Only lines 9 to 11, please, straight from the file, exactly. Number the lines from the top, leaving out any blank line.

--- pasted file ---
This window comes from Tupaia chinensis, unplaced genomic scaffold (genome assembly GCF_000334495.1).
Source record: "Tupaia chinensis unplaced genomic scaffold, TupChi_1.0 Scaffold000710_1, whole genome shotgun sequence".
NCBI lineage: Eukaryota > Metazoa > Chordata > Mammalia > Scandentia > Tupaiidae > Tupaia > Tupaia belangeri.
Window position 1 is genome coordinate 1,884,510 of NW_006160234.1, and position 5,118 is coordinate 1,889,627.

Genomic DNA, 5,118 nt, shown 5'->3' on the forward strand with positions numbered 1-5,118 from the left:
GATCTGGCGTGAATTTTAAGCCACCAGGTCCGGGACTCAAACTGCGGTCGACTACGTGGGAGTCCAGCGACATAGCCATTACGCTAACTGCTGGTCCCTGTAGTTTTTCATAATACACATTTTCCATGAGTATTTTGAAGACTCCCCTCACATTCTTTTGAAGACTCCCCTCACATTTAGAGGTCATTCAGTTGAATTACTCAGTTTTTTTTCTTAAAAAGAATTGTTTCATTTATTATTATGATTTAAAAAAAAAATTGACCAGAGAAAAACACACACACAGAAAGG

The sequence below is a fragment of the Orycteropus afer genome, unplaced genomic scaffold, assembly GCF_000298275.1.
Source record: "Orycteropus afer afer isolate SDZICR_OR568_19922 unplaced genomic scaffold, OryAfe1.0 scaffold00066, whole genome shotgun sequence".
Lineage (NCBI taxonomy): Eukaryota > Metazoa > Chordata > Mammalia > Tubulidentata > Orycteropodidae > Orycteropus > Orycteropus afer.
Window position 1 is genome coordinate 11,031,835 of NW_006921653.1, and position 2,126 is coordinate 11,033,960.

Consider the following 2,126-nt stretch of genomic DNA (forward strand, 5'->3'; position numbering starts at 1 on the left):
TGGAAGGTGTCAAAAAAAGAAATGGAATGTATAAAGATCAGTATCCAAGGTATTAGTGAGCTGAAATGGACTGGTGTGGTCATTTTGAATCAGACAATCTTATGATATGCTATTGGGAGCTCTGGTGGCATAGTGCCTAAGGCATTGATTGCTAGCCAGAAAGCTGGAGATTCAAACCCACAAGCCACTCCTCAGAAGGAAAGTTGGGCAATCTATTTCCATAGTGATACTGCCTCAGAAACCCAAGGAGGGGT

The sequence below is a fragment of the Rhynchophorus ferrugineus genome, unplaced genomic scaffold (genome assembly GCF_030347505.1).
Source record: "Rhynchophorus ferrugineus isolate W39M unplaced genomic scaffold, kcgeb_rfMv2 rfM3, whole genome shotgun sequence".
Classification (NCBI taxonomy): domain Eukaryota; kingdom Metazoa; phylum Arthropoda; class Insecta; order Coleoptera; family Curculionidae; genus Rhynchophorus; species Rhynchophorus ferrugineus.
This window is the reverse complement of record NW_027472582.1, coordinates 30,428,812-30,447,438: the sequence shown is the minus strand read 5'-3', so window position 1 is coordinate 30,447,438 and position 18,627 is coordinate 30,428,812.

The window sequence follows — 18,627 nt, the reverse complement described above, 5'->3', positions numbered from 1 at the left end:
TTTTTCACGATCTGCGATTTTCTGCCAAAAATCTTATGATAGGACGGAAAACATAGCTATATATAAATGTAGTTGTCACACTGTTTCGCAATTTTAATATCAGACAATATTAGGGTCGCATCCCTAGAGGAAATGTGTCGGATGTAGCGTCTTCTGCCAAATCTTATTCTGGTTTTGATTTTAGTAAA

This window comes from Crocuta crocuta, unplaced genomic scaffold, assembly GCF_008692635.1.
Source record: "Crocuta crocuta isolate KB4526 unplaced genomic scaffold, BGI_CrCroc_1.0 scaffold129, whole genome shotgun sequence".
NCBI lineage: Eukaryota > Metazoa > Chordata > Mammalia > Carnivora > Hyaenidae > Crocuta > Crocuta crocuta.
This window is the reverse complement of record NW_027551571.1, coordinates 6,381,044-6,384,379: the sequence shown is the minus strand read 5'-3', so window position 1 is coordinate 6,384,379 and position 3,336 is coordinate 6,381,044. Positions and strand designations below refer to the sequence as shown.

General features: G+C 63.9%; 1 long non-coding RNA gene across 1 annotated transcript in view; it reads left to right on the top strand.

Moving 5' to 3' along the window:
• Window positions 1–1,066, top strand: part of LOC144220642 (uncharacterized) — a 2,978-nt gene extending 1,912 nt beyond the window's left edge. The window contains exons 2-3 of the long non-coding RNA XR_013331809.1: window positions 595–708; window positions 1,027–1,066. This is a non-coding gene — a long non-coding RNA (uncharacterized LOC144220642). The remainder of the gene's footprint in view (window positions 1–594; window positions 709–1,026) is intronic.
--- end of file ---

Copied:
Lineage (NCBI taxonomy): Eukaryota > Metazoa > Chordata > Mammalia > Tubulidentata > Orycteropodidae > Orycteropus > Orycteropus afer.
Window position 1 is genome coordinate 11,031,835 of NW_006921653.1, and position 2,126 is coordinate 11,033,960.

Consider the following 2,126-nt stretch of genomic DNA (forward strand, 5'->3'; position numbering starts at 1 on the left):